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    Main Vents (8 Posts)

  • BlossBoiler BlossBoiler @ 3:08 PM
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    Main Vents

    There is a vent on top of my header (see photo).  Should I remove this and plug it?  I am trying to figure out how much main venting I need, and how to install them.  My boiler is 150,000 btu gross hooked up to 7 radiators equalling 416 sq ft of EDR.  Will probably order that publication on here describing all the vents, just gotta find my $5 coupon I got with "Greening Steam".  
    This post was edited by an admin on March 22, 2014 3:13 PM.
  • Fred Fred @ 3:18 PM
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    What?

    That vent can't possibly do anything. It has to close as soon as the boiler cycles, if it ever even opens. Is that the equalizer below it or a riser? I'm assuming it is the equalizer. I'd take that out, as you suggest and plug the opening. Make sure you have good venting at the end of your main or in the return. What is that on the other end, above your riser?
    This post was edited by an admin on March 22, 2014 3:19 PM.
  • JStar JStar @ 8:22 PM
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    Vent

    I used to work with a plumber who would install vents on the near boiler piping because it made the water line more stable. What he didn't say publicly was that his waterlines were incredibly unstable because of his horrible piping practices.

    I'll bet that once the vent is plugged, you'll see a disappearing waterline or some other quirk. The vent is not a good answer to the problem, but a very good mask.
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  • BlossBoiler BlossBoiler @ 3:36 PM
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    Low Pressure Gauge

    Another quirk of my system is the low pressure (0-32oz.) gauge reads below zero when the system is cold.  You can see the gauge in the bottom of the photo in my first post.  I can understand why this might happen when the steam is condensing, but after the whole system is cold it should be back to 0 oz/sq.in., right?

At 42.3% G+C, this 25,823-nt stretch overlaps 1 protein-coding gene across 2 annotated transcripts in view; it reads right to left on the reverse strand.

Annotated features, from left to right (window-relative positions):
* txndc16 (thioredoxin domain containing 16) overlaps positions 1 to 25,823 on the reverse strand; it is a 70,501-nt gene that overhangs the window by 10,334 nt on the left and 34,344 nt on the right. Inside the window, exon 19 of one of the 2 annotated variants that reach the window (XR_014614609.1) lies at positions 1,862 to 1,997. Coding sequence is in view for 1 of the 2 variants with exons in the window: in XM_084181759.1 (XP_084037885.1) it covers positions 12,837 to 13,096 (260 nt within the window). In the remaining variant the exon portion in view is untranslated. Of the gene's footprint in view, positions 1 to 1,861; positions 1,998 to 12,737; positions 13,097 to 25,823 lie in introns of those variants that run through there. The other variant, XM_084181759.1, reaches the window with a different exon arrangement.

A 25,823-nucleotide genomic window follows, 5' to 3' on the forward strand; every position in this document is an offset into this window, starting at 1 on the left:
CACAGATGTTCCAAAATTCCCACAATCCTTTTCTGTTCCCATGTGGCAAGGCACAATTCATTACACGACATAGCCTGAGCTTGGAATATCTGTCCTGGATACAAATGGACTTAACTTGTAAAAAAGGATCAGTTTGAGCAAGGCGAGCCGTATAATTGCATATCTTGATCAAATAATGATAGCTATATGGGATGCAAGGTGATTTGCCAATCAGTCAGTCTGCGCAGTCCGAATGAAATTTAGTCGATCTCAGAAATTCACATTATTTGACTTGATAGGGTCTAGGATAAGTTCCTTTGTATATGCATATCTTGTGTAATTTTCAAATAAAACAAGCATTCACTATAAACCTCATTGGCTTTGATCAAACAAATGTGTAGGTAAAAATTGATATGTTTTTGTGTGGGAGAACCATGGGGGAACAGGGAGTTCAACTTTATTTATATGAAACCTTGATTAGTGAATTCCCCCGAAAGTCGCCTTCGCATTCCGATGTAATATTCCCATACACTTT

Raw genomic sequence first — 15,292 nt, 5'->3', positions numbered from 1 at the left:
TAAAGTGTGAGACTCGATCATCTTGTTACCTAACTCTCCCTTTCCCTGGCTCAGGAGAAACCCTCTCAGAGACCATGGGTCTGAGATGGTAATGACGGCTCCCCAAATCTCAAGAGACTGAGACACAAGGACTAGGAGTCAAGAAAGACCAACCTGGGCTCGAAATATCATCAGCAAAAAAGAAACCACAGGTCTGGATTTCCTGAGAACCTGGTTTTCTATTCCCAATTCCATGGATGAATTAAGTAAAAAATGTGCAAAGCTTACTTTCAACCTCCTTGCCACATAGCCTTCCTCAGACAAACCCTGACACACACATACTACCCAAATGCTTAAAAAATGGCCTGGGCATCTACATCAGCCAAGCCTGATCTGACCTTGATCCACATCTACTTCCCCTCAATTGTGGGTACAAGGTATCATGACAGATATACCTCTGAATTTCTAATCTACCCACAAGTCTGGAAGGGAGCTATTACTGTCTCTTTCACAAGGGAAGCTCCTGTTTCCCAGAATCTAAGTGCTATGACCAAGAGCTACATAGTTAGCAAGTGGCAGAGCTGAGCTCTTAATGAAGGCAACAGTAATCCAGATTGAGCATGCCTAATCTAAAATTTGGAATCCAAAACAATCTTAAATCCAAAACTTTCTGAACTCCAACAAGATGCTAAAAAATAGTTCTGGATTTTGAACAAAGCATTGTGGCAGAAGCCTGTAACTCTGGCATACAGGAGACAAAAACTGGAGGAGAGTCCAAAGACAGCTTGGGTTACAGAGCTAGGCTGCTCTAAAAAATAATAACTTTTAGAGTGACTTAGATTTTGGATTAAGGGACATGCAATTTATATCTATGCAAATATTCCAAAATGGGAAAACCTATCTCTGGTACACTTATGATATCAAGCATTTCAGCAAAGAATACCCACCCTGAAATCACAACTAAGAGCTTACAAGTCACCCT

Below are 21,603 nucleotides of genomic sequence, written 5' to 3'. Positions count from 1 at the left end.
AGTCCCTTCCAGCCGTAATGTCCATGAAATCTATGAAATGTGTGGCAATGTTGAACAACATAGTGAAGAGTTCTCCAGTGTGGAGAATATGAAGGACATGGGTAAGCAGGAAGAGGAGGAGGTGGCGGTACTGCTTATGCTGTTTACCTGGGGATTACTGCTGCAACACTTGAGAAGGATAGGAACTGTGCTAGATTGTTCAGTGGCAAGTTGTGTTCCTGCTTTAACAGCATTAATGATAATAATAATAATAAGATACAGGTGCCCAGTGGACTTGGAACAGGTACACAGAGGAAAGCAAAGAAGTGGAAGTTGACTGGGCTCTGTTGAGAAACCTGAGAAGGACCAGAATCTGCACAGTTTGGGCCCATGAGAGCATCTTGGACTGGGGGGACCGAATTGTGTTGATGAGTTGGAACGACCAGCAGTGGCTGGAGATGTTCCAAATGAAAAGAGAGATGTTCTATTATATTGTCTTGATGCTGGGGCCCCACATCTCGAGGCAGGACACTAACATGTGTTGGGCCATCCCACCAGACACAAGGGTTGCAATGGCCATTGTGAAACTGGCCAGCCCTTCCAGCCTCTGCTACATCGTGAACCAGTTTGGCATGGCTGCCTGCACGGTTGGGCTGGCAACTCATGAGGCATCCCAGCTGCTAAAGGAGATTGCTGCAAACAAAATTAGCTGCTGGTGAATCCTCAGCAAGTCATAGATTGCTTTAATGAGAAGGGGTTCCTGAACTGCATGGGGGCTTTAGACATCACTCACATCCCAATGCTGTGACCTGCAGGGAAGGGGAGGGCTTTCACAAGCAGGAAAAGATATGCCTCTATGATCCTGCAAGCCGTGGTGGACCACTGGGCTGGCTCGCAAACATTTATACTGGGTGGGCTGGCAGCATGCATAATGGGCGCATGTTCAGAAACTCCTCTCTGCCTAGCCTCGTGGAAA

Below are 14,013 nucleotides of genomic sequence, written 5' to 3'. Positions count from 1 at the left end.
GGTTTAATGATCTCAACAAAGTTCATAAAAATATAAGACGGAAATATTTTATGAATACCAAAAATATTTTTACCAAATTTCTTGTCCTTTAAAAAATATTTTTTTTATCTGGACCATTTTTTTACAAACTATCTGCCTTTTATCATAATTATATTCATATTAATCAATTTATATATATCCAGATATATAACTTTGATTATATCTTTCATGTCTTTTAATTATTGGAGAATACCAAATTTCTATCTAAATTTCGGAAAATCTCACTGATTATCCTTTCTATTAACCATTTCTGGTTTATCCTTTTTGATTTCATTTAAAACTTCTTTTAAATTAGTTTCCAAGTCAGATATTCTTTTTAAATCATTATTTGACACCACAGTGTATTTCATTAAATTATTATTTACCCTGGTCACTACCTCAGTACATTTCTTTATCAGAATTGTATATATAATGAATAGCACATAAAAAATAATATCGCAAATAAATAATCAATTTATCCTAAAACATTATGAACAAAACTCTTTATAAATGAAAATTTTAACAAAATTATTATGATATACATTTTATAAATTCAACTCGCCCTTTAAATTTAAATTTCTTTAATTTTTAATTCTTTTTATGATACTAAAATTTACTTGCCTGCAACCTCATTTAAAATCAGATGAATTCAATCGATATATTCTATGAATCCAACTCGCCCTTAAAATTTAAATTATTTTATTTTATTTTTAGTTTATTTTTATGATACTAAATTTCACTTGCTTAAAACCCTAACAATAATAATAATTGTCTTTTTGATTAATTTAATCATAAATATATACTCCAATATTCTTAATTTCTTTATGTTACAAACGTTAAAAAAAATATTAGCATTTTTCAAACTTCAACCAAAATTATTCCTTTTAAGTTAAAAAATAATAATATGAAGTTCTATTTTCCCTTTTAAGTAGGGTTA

This post was edited by an admin on March 26, 2014 3:37 PM.
  • BlossBoiler BlossBoiler @ 11:48 AM
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    3/4" main

    On the right side of the photo is a main pipe that is only 3/4" iron pipe that leads to my smallest radiator.  It is a tube style 17.5 EDR that has its vent on top.
  • Fred Fred @ 4:20 PM
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    Gauge

    Was/Has that gauge been calibrated to 0? If you take it off of the pipe does it bounce back to 0? If so, I would suspect the pigtail that the Pressuretrol and gauge are mounted to is plugged up and when the boiler cools down, the condensation in that pigtail is creating a vacuum. Take the pigtail off and clean it out as well as the opening it is mounted to and the pin hole in the Pressuretrol.
    I would think that 3/4 inch radiator run should be moved from of the top of that Boiler riser/header and be tied into the actual main line if possible. Do you get any water hammer? It would seem condensate would run back towards that riser/header and cause some hammer. if you do move it to somewhere along the main, I would use 1 1/4 inch pipe. What size radiator shut off valve is on that radiator?
    This post was edited by an admin on March 26, 2014 4:44 PM.
  • BlossBoiler BlossBoiler @ 3:29 PM
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    small radiator

    the supply valve to that little radiator in my kitchen is 1".  I'm not gonna mess w/ the piping though.  I have very little water hammer, sounds more like a tick tock than a hammer.  Although there is 1 main pipe that pitches the wrong way and I plan to fix that.  Probably gonna shorten the riser from the boiler to get that main to pitch correctly.  the riser had a leak when i 1st bought this chateau (had no clew about steam heat), so i hired a plumber to fix it and i think he replaced it with a straight pipe that is too long which made it pitch towards the radiators.  Just ordered Gerry's venting "book".  Hope that helps me figure out venting on the mains and rads. 
    thanks for your advice Fred
  • Jason Jason @ 7:23 AM
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    Piping

    The bigger problem that I see is the Bullhead T on the supply that should be broken into two risers. It's kind hard to see from the picture but it looks like the tee going up to the system riser is between two risers coming out the boiler. Both of these are no no's in steam piping.
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